Explorer provided early written account of Texas and the Southwest
SAN MARCOS — More than 400 years ago, lvar Núñez Cabeza de Vaca left Cuba and eventually made a historic journey through Texas.
Used to be, all you had to do to read one of the earliest original accounts of his adventure was drive over to Texas State University-San Marcos.
Now, you don't even have to do that.
The Southwestern Writers Collection at Texas State's Albert B. Alkek Library has digitized and put online its 1555 edition of Cabeza de Vaca's “La Relacin y Comentarios,” the earliest written record of what is now Texas.
About 20 libraries in the world have copies of the 1555 volume, which is the rarest book in the Southwestern collection at Texas State.
“La Relacin” is Cabeza de Vaca's account of the 1527 Narváez expedition that left Cuba to seek riches in the New World. The 600-person force fell apart in Florida, and the remainder of the crew was shipwrecked off present-day Galveston Island.
One of four survivors, Cabeza de Vaca lived among the Native Americans for eight years. ”When he arrived, he basically was a greedy conquistador looking for gold,” said Steve Davis, the assistant curator of the writers collection. ”At the end of his journey, he was transformed into a passionate defender of Native American rights.”
He wrote “La Relacin” when he returned to Spain, and the first edition was published in 1542. The second edition was published in 1555, also in Spain, with minor changes.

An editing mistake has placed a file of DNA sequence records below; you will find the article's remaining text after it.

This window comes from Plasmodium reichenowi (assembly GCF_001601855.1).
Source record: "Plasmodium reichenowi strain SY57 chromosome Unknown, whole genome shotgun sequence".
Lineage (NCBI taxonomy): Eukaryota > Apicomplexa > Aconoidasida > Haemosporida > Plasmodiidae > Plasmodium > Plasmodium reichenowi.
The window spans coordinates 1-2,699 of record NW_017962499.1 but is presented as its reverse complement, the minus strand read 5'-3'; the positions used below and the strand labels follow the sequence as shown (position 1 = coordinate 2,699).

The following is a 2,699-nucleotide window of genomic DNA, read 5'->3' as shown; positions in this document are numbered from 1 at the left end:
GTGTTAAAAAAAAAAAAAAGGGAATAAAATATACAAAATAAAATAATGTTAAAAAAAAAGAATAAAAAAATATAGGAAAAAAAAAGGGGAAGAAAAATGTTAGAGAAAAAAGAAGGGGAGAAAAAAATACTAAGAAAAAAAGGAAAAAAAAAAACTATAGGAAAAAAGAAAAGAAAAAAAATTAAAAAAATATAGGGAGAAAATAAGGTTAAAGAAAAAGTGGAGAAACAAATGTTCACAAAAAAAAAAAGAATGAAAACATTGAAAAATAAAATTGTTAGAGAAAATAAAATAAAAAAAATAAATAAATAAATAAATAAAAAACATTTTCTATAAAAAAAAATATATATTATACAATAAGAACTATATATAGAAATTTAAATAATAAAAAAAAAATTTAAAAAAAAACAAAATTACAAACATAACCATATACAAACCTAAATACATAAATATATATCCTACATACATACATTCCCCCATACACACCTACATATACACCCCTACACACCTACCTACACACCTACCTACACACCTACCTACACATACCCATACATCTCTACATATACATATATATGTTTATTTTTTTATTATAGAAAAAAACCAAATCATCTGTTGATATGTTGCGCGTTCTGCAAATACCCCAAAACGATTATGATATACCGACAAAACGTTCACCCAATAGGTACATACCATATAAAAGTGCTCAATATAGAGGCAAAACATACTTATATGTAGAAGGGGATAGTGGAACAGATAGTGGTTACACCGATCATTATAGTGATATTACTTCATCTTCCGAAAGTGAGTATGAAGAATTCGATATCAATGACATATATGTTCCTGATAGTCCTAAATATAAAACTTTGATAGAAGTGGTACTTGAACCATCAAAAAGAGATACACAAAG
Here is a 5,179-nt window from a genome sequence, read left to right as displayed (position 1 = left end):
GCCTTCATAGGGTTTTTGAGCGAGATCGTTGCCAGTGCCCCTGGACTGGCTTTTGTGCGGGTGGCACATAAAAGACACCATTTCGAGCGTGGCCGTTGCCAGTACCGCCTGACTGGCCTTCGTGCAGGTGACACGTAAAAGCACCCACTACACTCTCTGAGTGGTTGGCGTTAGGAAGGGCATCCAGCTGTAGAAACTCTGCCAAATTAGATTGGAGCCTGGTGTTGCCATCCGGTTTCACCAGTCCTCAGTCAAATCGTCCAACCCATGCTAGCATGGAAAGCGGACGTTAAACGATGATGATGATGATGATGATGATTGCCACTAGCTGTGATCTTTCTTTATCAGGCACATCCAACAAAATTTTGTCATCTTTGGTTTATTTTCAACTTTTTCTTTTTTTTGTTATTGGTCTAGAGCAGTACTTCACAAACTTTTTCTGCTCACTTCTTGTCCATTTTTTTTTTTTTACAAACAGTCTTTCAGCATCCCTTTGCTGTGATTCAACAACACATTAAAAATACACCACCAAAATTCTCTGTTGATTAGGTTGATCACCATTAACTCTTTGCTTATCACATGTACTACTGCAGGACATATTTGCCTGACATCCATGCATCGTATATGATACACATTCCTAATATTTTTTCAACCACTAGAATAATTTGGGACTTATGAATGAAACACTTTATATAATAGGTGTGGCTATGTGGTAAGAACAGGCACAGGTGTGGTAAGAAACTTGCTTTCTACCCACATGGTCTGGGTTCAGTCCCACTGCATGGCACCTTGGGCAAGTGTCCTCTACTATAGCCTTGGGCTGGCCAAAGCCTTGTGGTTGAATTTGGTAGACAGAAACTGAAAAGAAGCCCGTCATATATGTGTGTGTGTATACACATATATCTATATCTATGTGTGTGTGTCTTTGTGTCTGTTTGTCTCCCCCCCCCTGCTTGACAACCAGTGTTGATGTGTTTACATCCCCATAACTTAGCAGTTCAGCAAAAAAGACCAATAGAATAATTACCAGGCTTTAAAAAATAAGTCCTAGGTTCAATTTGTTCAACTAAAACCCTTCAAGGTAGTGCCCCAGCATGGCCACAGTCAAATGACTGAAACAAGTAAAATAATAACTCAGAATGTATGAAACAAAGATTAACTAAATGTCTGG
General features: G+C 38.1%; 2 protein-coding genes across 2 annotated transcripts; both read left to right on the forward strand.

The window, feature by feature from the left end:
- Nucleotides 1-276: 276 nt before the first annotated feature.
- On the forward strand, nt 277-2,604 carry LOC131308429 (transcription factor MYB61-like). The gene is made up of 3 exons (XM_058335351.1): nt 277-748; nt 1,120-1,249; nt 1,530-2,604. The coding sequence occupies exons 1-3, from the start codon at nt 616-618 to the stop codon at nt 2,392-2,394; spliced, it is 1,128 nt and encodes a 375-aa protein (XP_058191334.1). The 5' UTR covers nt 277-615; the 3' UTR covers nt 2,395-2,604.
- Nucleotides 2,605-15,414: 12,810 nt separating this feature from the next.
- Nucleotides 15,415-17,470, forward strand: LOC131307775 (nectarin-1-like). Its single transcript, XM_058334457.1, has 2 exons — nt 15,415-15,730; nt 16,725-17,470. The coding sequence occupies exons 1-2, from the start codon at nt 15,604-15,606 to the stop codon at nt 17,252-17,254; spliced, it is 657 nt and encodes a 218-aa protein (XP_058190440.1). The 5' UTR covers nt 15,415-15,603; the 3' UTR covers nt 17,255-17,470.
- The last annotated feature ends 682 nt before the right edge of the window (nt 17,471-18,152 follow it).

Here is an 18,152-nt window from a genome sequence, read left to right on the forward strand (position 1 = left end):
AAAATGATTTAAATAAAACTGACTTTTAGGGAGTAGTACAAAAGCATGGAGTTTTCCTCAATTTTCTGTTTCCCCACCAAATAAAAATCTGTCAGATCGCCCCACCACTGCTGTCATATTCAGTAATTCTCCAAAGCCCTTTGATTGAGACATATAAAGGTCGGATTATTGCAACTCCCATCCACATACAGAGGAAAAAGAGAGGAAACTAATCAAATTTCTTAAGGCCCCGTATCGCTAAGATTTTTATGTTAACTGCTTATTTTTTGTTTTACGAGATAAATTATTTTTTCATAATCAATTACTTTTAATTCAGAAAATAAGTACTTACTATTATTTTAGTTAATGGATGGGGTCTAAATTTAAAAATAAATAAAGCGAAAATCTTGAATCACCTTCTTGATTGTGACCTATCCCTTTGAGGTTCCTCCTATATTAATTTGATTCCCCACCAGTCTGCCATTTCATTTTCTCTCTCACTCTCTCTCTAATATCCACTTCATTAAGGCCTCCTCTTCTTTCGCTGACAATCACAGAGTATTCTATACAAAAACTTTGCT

Austin's Bill and Sally Wittliff, the founding donors of the Southwestern collection, along with an anonymous donor, purchased the volume for Texas State 15 years ago.
About a dozen scholars a year visit the school to study the book, Davis said.
A librarian, wearing gloves to protect the book's 108 pages from finger oils, holds the volume while visitors look through it.
A photo of each page is now posted on the Web site, as is an English translation. Visitors to the site also will find pages from other editions of the work, pictures of Cabeza de Vaca and teachers' guides.
“You kind of get not just the book, but the whole experience,” Davis said.
Scholarly articles about Cabeza de Vaca are posted on the site, including a 1997 paper written by a group of professors and students from Texas State. In it, they explain that a paper-thin pine nut that they found in Mexico matches a nut that Cabeza de Vaca describes in his account.
They argue that, instead of moving across Texas, as often thought, he traveled south from Galveston, through South Texas and down into Mexico.
“The fact that we had the book here was utterly crucial to the project,” said Don Olson, a Texas State physicist who led the research on the pine nuts.
Texas State is not the only Central Texas school making rare works available online. Last year, officials with the Harry Ransom Humanities Research Center at the University of Texas posted an online version of their rare Gutenberg Bible.